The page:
The scientific method permits a stronger basis for knowledge claims (including claims about effective practices) than expert judgment does. It involves systematic observations and measurements that are replicable in principle, thus reducing the contribution of motivated cognition and other biases to the findings on which conclusions will be based. This does not mean that researchers always follow the scientific conventions that maximize scientific validity (e.g., complete and accurate reporting of a priori hypotheses and research procedures). Nor does this mean that these conventions are rationally derived. Meehl recognized that the scientific method as currently practiced in psychology is imperfect, and with his colleague David Faust, developed a methodology (termed cliometric metatheory) for identifying scientific practices that could be demonstrated empirically to enhance the validity of disciplinary findings.
Meehl lamented the tendency of psychological researchers to be preoccupied with methodology but oblivious to the banality of many fashionable theories. In a 1978 article Meehl wrote, “I would take Freud’s clinical observations over most people’s t tests any time” (p. 817). Social sciences (to a much greater extent than physical sciences) are fraught with conceptual complexities that researchers may be intellectually or methodologically ill equipped to handle, such as the stochastic (probabilistic) nature of causation and the necessity for open (evolving) concepts. Finally, Meehl believed psychologists’ use of statistical significance testing as their primary method of theory testing was incompatible with postpositivist philosophy of science, and a chief culprit in the disappointingly “slow progress of soft psychology.”
Science and Practice
The implications of these critiques for the relation between science and practice are complex. Meehl was disheartened by what he saw as some clinicians’ unwarranted faith in the authority of conclusions drawn from their own clinical experience, and their seeming disinterest in weighing evidence for alternative interpretations, even when these were grounded in scientific findings. As Meehl wrote in a 1987 essay, the “general scientific commitment not to be fooled and not to fool anybody else” (p. 9) is a desirable characteristic of clinicians as well as researchers.
Meehl acknowledged that few clinicians fulfill the scientist-practitioner aspiration of producing independent research (beyond the dissertation), and was supportive of scholar-practitioner (Psy.D.) training models that (ideally) train students as intelligent and critical consumers of research produced by others. Meehl was pessimistic about the value of most “soft” psychology research for either practice or theory, but identified five “noble intellectual traditions” he considered to have enduring value. Interestingly, three of these (psycho-metrics, applied learning theory, and behavior genetics) have emerged from scientific findings, whereas the other two (descriptive clinical psychiatry and psycho-dynamics) constitute practice-based knowledge.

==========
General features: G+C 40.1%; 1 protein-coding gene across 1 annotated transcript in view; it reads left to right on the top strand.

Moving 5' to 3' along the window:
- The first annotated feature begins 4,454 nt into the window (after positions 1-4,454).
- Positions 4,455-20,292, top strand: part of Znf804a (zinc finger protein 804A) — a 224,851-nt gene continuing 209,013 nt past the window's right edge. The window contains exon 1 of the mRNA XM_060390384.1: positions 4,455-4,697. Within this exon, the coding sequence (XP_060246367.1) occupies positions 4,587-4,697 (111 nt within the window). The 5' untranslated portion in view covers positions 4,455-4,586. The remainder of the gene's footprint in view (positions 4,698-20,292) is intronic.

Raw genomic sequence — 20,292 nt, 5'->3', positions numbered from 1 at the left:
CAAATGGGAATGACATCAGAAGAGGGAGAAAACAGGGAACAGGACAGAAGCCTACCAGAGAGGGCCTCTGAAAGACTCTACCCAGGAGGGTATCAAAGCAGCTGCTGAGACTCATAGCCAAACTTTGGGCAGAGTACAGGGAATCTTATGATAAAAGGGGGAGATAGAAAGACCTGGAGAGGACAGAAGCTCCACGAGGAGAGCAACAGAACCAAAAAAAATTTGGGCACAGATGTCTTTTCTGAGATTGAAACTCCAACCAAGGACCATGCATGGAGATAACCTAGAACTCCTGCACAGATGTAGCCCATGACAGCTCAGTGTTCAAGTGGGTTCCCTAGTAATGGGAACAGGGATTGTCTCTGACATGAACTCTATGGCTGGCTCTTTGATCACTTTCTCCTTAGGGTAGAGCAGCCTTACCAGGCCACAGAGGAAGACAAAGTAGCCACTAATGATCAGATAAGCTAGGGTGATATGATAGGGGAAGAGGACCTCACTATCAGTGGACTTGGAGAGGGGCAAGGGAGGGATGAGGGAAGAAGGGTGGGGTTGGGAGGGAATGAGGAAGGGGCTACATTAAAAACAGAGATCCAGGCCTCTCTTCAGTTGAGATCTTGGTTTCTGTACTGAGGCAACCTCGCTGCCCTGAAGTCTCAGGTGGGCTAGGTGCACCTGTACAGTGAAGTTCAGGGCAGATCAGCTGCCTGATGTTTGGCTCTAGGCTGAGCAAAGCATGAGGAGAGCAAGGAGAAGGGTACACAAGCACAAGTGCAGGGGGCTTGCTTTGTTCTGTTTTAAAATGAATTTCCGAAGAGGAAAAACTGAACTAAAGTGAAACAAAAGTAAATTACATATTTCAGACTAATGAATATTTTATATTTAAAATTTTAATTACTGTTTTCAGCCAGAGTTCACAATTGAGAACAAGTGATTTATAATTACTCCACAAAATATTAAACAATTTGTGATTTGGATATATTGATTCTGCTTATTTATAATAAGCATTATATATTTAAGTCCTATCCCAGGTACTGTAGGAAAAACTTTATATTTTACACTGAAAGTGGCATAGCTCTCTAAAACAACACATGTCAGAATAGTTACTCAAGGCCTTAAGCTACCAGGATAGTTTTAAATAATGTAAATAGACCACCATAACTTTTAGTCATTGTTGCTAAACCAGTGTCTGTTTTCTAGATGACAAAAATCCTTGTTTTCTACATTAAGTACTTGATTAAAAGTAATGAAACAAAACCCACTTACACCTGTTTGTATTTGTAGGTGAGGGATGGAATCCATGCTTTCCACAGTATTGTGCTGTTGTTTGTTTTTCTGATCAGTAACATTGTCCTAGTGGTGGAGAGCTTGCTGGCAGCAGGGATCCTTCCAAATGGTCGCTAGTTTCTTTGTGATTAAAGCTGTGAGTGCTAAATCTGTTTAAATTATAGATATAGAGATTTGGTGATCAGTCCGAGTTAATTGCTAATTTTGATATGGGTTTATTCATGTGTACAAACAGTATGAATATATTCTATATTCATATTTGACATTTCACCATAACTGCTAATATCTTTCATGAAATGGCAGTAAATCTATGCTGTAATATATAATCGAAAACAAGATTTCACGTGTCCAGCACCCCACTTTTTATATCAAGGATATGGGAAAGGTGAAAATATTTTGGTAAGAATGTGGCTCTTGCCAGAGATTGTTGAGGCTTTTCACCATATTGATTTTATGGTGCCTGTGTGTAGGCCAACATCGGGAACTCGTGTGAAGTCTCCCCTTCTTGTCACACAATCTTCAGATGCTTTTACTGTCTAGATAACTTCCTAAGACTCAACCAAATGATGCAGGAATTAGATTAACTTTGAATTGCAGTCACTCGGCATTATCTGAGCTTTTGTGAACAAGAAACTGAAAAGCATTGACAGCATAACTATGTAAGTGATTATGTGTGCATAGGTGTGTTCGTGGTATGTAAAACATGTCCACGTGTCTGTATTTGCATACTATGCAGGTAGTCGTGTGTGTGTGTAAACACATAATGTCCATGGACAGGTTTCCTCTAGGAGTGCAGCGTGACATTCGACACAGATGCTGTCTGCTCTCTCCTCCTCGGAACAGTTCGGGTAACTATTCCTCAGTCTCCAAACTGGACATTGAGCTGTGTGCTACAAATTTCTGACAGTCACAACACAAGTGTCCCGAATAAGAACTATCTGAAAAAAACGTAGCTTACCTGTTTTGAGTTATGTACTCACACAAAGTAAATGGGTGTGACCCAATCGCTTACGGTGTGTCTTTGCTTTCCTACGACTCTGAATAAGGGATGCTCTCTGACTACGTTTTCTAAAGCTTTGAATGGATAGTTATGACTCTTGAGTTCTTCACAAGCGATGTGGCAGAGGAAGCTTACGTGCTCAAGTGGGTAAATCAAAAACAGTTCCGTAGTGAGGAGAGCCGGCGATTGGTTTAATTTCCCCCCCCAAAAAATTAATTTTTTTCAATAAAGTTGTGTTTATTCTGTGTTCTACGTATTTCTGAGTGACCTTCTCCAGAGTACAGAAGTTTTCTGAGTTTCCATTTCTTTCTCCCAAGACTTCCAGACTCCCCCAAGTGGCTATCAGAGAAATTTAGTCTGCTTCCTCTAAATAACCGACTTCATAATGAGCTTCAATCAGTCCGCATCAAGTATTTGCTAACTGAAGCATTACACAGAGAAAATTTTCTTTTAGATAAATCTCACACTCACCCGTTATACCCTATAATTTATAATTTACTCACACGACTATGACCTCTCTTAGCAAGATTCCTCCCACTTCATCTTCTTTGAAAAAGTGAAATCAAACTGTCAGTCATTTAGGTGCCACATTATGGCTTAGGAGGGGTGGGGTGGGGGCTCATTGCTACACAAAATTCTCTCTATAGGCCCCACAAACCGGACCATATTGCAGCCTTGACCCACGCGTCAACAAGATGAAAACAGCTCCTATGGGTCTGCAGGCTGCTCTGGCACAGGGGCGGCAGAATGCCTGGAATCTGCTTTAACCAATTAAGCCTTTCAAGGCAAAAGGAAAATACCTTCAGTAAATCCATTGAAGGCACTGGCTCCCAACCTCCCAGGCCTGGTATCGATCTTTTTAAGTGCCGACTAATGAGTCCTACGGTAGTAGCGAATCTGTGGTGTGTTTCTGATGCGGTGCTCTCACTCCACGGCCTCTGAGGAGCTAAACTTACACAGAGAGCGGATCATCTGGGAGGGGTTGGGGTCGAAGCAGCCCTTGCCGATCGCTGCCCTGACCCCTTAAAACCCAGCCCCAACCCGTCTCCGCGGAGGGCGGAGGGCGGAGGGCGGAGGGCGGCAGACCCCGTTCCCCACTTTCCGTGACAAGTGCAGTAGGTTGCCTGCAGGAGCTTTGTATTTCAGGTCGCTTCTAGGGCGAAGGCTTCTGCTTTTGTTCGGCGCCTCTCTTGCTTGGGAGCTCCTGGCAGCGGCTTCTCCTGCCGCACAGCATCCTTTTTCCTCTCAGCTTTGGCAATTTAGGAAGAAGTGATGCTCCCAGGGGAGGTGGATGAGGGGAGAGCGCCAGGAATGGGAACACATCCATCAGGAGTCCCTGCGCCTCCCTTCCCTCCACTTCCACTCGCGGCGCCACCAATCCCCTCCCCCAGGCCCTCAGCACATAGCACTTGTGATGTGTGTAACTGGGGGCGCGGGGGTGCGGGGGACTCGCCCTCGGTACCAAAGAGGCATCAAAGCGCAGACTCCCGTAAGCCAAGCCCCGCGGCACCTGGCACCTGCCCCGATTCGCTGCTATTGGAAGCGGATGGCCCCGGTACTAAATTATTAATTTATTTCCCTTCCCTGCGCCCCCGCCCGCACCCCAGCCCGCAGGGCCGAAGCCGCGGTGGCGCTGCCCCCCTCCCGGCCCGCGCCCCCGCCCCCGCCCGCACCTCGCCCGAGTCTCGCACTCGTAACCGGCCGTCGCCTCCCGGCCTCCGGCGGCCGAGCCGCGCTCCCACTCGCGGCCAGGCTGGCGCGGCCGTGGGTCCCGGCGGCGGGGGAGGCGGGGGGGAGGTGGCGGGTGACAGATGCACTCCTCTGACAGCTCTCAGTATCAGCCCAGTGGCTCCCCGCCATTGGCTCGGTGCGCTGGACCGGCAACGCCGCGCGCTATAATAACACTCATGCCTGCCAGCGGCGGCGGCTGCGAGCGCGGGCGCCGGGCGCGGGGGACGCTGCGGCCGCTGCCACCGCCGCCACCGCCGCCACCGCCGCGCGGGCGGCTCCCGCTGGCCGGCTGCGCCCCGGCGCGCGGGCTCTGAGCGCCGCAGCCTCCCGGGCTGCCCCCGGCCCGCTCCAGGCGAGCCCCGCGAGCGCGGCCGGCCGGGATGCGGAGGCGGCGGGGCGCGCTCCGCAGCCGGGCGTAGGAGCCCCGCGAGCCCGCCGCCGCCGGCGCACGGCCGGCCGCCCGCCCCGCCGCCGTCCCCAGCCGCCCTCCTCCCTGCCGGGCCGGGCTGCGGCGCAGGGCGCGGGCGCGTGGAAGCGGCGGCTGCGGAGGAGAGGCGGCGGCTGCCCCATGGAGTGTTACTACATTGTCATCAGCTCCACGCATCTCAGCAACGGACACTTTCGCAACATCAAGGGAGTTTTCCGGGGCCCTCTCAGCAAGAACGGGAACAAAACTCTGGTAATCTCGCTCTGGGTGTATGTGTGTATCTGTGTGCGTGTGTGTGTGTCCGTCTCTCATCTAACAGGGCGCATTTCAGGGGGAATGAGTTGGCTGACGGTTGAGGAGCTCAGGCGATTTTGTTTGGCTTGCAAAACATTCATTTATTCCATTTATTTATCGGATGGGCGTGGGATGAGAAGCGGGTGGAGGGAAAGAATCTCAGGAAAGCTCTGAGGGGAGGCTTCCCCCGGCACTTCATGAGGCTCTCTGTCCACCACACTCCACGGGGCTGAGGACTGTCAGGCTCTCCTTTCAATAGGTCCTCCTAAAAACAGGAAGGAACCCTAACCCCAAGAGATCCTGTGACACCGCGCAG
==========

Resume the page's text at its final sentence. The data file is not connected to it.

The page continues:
- Cronbach, L. J., & Meehl, P. E. (1955). Construct validity in psychological tests. Psychological Bulletin, 52, 281-302.
- Meehl, P. E. (1954). Clinical versus statistical prediction: A theoretical analysis and a review of the evidence. Northvale, NJ: Jason Aronson.
- Meehl, P. E. (1978). Theoretical risks and tabular asterisks: Sir Karl, Sir Ronald, and the slow progress of soft psychology. Journal of Consulting and Clinical Psychology, 46(4), 806-834.
- Meehl, P. E. (1987). Theory and practice: Reflections of an academic clinician. In E. F. Bourg, R. J. Bent, J. E. Callan, N. F. Jones, & J. McHolland (Eds.), Standards and evaluation in the education and training of professional psychologists: Knowledge, attitudes, and skills (pp. 7-23). Norman, OK: Transcript Press.
- Meehl, P. E. (1989). Paul E. Meehl. In G. Lindzey (Ed.), A history of psychology in autobiography (pp. 337-389). Palo Alto, CA: Stanford University Press.
- Meehl, P. E. (1990). Toward an integrated theory of schizotaxia, schizotypy, and schizophrenia. Journal of Personality Disorders, 4(1), 1-99.
- Meehl, P. E. (1992). Cliometric metatheory: The actuarial approach to empirical, history-based philosophy of science. Psychological Reports, 71(2), 339-167.
- Meehl, P. E. (1997). Credentialed persons, credentialed knowledge. Clinical Psychology: Science and Practice, 4(2), 91-98.